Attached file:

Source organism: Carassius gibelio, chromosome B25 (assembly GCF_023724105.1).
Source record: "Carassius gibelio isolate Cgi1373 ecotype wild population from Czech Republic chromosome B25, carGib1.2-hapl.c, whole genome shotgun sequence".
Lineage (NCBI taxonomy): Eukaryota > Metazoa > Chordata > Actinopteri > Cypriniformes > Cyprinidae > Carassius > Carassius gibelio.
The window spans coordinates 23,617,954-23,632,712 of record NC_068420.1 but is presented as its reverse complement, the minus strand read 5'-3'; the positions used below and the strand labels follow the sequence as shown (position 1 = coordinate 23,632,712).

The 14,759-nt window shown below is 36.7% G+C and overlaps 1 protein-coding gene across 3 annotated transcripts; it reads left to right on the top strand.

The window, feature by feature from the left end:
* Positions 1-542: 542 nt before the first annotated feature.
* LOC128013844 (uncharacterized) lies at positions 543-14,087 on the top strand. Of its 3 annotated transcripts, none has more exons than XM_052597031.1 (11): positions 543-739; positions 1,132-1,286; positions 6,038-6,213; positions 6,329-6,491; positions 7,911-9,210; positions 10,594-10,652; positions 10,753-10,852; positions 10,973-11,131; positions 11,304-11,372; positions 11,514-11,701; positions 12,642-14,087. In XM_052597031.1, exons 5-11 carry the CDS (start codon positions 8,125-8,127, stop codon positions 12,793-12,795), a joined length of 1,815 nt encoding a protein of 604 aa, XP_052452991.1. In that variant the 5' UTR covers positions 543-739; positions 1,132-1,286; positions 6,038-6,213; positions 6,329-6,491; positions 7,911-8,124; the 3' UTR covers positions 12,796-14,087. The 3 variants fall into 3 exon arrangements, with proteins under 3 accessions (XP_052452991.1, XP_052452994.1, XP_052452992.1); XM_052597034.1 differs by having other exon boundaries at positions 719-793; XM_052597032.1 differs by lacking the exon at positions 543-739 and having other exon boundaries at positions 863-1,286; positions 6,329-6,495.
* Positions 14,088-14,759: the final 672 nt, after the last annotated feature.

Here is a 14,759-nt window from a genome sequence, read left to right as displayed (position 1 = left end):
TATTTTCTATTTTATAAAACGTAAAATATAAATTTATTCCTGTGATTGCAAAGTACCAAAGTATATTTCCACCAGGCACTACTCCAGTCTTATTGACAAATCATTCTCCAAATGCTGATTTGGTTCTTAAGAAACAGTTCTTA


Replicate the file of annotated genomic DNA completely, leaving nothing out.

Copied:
Source organism: Carassius gibelio, chromosome B25 (assembly GCF_023724105.1).
Source record: "Carassius gibelio isolate Cgi1373 ecotype wild population from Czech Republic chromosome B25, carGib1.2-hapl.c, whole genome shotgun sequence".
Lineage (NCBI taxonomy): Eukaryota > Metazoa > Chordata > Actinopteri > Cypriniformes > Cyprinidae > Carassius > Carassius gibelio.
The window spans coordinates 23,617,954-23,632,712 of record NC_068420.1 but is presented as its reverse complement, the minus strand read 5'-3'; the positions used below and the strand labels follow the sequence as shown (position 1 = coordinate 23,632,712).

The 14,759-nt window shown below is 36.7% G+C and overlaps 1 protein-coding gene across 3 annotated transcripts; it reads left to right on the top strand.

The window, feature by feature from the left end:
* Positions 1-542: 542 nt before the first annotated feature.
* LOC128013844 (uncharacterized) lies at positions 543-14,087 on the top strand. Of its 3 annotated transcripts, none has more exons than XM_052597031.1 (11): positions 543-739; positions 1,132-1,286; positions 6,038-6,213; positions 6,329-6,491; positions 7,911-9,210; positions 10,594-10,652; positions 10,753-10,852; positions 10,973-11,131; positions 11,304-11,372; positions 11,514-11,701; positions 12,642-14,087. In XM_052597031.1, exons 5-11 carry the CDS (start codon positions 8,125-8,127, stop codon positions 12,793-12,795), a joined length of 1,815 nt encoding a protein of 604 aa, XP_052452991.1. In that variant the 5' UTR covers positions 543-739; positions 1,132-1,286; positions 6,038-6,213; positions 6,329-6,491; positions 7,911-8,124; the 3' UTR covers positions 12,796-14,087. The 3 variants fall into 3 exon arrangements, with proteins under 3 accessions (XP_052452991.1, XP_052452994.1, XP_052452992.1); XM_052597034.1 differs by having other exon boundaries at positions 719-793; XM_052597032.1 differs by lacking the exon at positions 543-739 and having other exon boundaries at positions 863-1,286; positions 6,329-6,495.
* Positions 14,088-14,759: the final 672 nt, after the last annotated feature.

Here is a 14,759-nt window from a genome sequence, read left to right as displayed (position 1 = left end):
TATTTTCTATTTTATAAAACGTAAAATATAAATTTATTCCTGTGATTGCAAAGTACCAAAGTATATTTCCACCAGGCACTACTCCAGTCTTATTGACAAATCATTCTCCAAATGCTGATTTGGTTCTTAAGAAACAGTTCTTA